How Obsessive Artists Colorize Old Photographs & Restore the True Colors of the Past

The art of hand-col­or­ing or tint­ing black and white pho­tographs has been around, the Vox video above explains, since the ear­li­est days of pho­tog­ra­phy itself. “But these didn’t end up look­ing super real­is­tic,” at least not next to their mod­ern coun­ter­parts, cre­at­ed with com­put­ers. Dig­i­tal col­oriza­tion “has made it pos­si­ble for artists to recon­struct images with far more accu­ra­cy.”

Accu­ra­cy, you say? How is it pos­si­ble to recon­struct col­or arrange­ments from the past when they have only been pre­served in black and white? Well, this requires research. “You now have a wealth of infor­ma­tion,” says Jor­dan Lloyd, a mas­ter dig­i­tal col­orist. “It’s just know­ing where to look.”

His­tor­i­cal adver­tise­ments, diaries, doc­u­ments, and the assess­ments of his­to­ri­ans and ethno­g­ra­phers, among oth­er resources, pro­vide enough data for a real­is­tic approx­i­ma­tion. Some con­jec­ture is involved, but when you see the amount of research that goes into deter­min­ing the col­ors of the past, you will most sure­ly be impressed.

This isn’t play­ing with fil­ters and set­tings in Pho­to­shop until the images look good—it’s using soft­ware to recre­ate what schol­ar­ship uncov­ers, the kind of dig­ging that turns up impor­tant his­tor­i­cal facts such as the orig­i­nal red-on-black logo of 7Up, or the fact that the Eif­fel tow­er was paint­ed a col­or called “Venet­ian red” dur­ing its con­struc­tion.

Unless we know this col­or his­to­ry, we might be inclined to think col­orized pho­tographs that get it right are wrong. How­ev­er, the aim of mod­ern col­oriz­ers is not only to make the past seem more imme­di­ate to us in the present; they also attempt to restore the col­ors peo­ple saw when pho­tographs from the 19th and ear­ly 20th cen­turies were tak­en.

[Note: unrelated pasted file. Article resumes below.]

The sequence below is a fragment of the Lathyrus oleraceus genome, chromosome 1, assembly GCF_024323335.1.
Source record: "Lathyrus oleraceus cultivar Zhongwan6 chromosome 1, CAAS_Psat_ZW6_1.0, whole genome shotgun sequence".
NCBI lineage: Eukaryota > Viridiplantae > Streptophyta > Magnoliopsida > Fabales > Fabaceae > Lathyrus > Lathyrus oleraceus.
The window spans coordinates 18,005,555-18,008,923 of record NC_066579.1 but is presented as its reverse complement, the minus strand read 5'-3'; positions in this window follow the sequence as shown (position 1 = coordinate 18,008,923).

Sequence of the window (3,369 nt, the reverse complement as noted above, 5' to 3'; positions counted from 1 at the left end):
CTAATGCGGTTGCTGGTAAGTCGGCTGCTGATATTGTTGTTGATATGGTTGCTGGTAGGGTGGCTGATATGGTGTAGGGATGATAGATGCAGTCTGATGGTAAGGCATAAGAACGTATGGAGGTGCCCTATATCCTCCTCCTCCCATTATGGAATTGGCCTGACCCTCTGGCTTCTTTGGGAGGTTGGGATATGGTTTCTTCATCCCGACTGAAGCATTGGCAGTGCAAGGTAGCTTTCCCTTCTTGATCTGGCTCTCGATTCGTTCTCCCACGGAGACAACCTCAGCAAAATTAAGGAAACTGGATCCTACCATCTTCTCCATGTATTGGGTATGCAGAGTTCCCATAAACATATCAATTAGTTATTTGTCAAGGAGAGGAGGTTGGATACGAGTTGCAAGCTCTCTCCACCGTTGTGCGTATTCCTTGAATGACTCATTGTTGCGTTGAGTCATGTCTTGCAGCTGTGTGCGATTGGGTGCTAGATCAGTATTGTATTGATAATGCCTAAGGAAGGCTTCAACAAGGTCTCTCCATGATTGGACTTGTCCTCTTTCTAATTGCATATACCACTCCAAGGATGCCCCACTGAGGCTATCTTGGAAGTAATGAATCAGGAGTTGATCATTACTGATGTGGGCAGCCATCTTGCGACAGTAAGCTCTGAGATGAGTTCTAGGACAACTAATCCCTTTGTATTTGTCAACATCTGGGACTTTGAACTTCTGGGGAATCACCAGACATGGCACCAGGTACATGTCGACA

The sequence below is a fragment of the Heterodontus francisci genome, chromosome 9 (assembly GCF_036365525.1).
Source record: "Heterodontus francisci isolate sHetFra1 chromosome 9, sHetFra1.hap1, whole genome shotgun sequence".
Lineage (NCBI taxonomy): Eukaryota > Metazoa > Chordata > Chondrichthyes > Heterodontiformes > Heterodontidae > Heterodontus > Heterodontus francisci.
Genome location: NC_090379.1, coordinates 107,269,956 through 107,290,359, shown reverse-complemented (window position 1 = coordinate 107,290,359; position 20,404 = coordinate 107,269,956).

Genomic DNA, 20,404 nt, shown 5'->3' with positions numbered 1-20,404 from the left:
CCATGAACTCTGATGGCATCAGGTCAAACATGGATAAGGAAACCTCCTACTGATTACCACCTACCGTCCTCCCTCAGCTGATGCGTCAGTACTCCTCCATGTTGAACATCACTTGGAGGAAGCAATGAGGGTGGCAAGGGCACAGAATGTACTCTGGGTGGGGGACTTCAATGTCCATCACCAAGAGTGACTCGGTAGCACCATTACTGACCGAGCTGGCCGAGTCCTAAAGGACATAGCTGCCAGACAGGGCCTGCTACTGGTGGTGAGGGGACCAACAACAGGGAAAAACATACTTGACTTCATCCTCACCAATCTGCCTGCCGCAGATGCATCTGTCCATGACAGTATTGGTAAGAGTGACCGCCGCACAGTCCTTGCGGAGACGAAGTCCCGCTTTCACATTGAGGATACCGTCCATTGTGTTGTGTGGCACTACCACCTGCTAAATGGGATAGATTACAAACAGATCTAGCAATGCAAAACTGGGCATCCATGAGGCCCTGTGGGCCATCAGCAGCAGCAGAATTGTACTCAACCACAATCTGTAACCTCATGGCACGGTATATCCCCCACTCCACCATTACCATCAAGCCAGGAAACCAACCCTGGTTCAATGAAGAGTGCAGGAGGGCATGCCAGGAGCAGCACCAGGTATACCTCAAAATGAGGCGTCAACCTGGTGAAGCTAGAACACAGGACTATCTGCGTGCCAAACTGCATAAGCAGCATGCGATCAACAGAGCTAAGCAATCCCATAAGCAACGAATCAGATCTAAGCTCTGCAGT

The soft­ware may not dic­tate col­or, but it still plays an indis­pens­able role in how alive dig­i­tal­ly col­orized pho­tographs appear. Col­oriz­ers first use it to remove blem­ish­es, scratch­es, and the signs of age. Then they blend hun­dreds of lay­ers of col­ors. It’s a lit­tle like mak­ing a dig­i­tal oil paint­ing. Human skin can have up to 20 lay­ers of col­ors, rang­ing from pinks, to yel­lows, to blues.

With­out “an intu­itive under­stand­ing of how light works in the atmos­phere,” how­ev­er, these artists would fail to per­suade us. Col­or is pro­duced by light, as we know, and light is con­di­tioned by lev­els of arti­fi­cial and nat­ur­al light blend­ing in a space, by atmos­pher­ic con­di­tions and time of day. Dif­fer­ent sur­faces reflect light dif­fer­ent­ly. Cor­rect­ly inter­pret­ing these con­di­tions in a mono­chro­mat­ic pho­to­graph is the key to “achiev­ing pho­to­re­al­ism.”

Crit­ics of col­oriza­tion treat it like a form of van­dal­ism, but as Lloyd points out, the process is not meant to sub­sti­tute for the orig­i­nal arti­facts, but to sup­ple­ment them. The col­orized pho­tos we see in the video and at the links below are of images in the pub­lic domain, avail­able to use and reuse for any pur­pose. Col­oriza­tion artists have found their pur­pose in mak­ing the past seem far less like a dis­tant coun­try.

Relat­ed Con­tent:

Russ­ian His­to­ry & Lit­er­a­ture Come to Life in Won­der­ful­ly Col­orized Por­traits: See Pho­tos of Tol­stoy, Chekhov, the Romanovs & More

Col­orized Pho­tos Bring Walt Whit­man, Char­lie Chap­lin, Helen Keller & Mark Twain Back to Life

The Open­ing of King Tut’s Tomb, Shown in Stun­ning Col­orized Pho­tos (1923–5)

Josh Jones is a writer and musi­cian based in Durham, NC. Fol­low him at @jdmagness

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